January 1987
Volume 28, Issue 1
Articles  |   January 1987
Photoreceptor signals and vision. Proctor lecture.
Investigative Ophthalmology & Visual Science January 1987, Vol.28, 34-49. doi:
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      D A Baylor; Photoreceptor signals and vision. Proctor lecture.. Invest. Ophthalmol. Vis. Sci. 1987;28(1):34-49.

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      © ARVO (1962-2015); The Authors (2016-present)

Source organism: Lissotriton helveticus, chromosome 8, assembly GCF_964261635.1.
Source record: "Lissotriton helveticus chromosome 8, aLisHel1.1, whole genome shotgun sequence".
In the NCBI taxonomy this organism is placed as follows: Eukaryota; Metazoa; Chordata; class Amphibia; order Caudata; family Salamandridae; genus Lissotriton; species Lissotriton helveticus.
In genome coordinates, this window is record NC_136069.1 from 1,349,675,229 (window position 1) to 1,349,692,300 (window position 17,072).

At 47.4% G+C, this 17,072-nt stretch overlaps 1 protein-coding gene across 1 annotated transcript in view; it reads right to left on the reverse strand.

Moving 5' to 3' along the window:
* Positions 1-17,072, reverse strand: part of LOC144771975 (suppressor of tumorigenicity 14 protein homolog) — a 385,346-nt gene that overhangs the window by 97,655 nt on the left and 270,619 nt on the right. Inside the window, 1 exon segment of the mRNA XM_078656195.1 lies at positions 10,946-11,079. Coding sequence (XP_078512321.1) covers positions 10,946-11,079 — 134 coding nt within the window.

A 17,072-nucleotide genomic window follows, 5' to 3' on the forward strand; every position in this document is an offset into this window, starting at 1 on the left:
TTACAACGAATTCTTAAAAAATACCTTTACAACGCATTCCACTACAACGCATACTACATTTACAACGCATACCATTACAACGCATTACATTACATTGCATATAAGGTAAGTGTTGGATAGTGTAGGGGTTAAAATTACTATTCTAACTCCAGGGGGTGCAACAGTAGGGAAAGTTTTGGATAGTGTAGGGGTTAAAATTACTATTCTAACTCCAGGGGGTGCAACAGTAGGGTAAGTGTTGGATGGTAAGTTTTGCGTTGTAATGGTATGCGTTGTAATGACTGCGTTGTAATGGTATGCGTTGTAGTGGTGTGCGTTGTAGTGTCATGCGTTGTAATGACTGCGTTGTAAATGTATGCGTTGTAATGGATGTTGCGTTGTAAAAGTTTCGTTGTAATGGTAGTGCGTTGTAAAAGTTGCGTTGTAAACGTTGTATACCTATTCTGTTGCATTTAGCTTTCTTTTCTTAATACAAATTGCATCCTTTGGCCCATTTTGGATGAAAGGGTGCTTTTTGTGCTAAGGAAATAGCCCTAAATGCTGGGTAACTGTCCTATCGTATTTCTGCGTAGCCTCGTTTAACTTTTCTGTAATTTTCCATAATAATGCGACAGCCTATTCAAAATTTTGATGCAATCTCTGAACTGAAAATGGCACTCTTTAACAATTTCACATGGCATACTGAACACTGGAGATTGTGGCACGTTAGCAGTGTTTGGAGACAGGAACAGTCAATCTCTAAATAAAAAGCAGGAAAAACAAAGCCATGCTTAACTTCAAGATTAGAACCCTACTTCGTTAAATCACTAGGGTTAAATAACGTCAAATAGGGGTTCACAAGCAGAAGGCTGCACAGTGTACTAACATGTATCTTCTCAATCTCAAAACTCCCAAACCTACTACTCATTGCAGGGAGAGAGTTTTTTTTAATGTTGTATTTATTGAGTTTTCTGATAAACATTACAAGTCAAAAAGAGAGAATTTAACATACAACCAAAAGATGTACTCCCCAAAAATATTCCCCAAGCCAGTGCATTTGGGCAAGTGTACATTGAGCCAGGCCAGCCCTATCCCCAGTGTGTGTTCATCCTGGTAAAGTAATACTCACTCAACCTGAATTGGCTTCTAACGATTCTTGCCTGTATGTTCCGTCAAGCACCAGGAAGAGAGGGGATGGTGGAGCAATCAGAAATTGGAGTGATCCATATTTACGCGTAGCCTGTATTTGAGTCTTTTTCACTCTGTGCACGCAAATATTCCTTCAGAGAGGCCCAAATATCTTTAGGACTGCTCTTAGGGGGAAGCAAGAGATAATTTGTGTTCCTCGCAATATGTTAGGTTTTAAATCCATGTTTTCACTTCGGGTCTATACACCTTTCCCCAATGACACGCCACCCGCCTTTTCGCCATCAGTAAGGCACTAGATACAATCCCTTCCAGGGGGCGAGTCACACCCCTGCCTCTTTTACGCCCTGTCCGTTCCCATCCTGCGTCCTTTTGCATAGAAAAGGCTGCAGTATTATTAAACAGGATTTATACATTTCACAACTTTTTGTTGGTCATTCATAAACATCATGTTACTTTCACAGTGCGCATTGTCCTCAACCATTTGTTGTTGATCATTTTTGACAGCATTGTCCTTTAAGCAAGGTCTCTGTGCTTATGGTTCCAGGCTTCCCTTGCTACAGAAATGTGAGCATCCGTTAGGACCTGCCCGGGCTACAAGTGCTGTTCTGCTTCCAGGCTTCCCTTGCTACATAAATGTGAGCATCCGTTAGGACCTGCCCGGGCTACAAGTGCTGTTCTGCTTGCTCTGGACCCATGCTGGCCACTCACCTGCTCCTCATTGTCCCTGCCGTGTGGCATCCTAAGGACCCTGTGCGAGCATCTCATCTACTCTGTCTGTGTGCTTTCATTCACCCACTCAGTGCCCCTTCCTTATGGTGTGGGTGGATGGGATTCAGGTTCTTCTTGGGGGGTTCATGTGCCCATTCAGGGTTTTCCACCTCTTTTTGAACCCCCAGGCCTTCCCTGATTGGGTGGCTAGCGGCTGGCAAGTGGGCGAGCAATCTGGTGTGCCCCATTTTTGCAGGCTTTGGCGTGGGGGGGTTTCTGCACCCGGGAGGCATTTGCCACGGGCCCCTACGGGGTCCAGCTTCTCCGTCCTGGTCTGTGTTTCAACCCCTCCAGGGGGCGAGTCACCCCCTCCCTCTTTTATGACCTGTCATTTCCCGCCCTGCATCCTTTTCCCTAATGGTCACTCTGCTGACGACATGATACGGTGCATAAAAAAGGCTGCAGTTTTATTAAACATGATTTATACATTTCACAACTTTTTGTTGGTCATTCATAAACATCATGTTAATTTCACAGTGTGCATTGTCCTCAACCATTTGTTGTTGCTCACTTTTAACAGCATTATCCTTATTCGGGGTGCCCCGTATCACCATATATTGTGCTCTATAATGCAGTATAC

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In recent years, there has been rapid progress in understanding the properties and mechanism of generation of the light-evoked electrical signals of vertebrate rods and cones. The graded hyperpolarization that carries information over the length of the cell is generated by closure of cation-selective aqueous pores in the surface membrane of the outer segment. These pores are controlled cooperatively by cyclic GMP, which acts continuously in darkness to keep the pores open. Photoisomerization of rhodopsin or cone pigment produces the rapid amplified activation of phosphodiesterase, which lowers the concentration of cGMP, thereby lowering the conductance of the surface membrane. Calcium ions, once thought to relay excitation to the light-sensitive channels, do not play this role. Instead, they appear to participate in a feedback control mechanism that regulates the nucleotide cascade. Although some general features of the transduction mechanism are now understood, a number of important questions remain. How is the nucleotide cascade shut off? Where does Ca act? What is the structure of the light-sensitive channel? How are stereotyped single photon responses produced? Primate photoreceptors are no longer off limits to single cell electrophysiology. Analysis of the response properties and dark noise of primate rods gives a physiological basis for several fundamental features of human rod vision: single photon detection, poor temporal resolution, the "dark light," rod saturation, scotopic spectral sensitivity, and, perhaps, after-image signals. Primate cones show less sensitive but faster responses shaped by a resonance which may figure in the flicker sensitivity of human cone vision. The spectral sensitivity of the three types of primate cones has been determined over the entire visible region. These sensitivities satisfactorily predict human color matching. The spectral sensitivity curves indicate that the pigment in a given cone is very pure, and that individual cones of a given type normally contain pigments with very similar or identical spectral properties.


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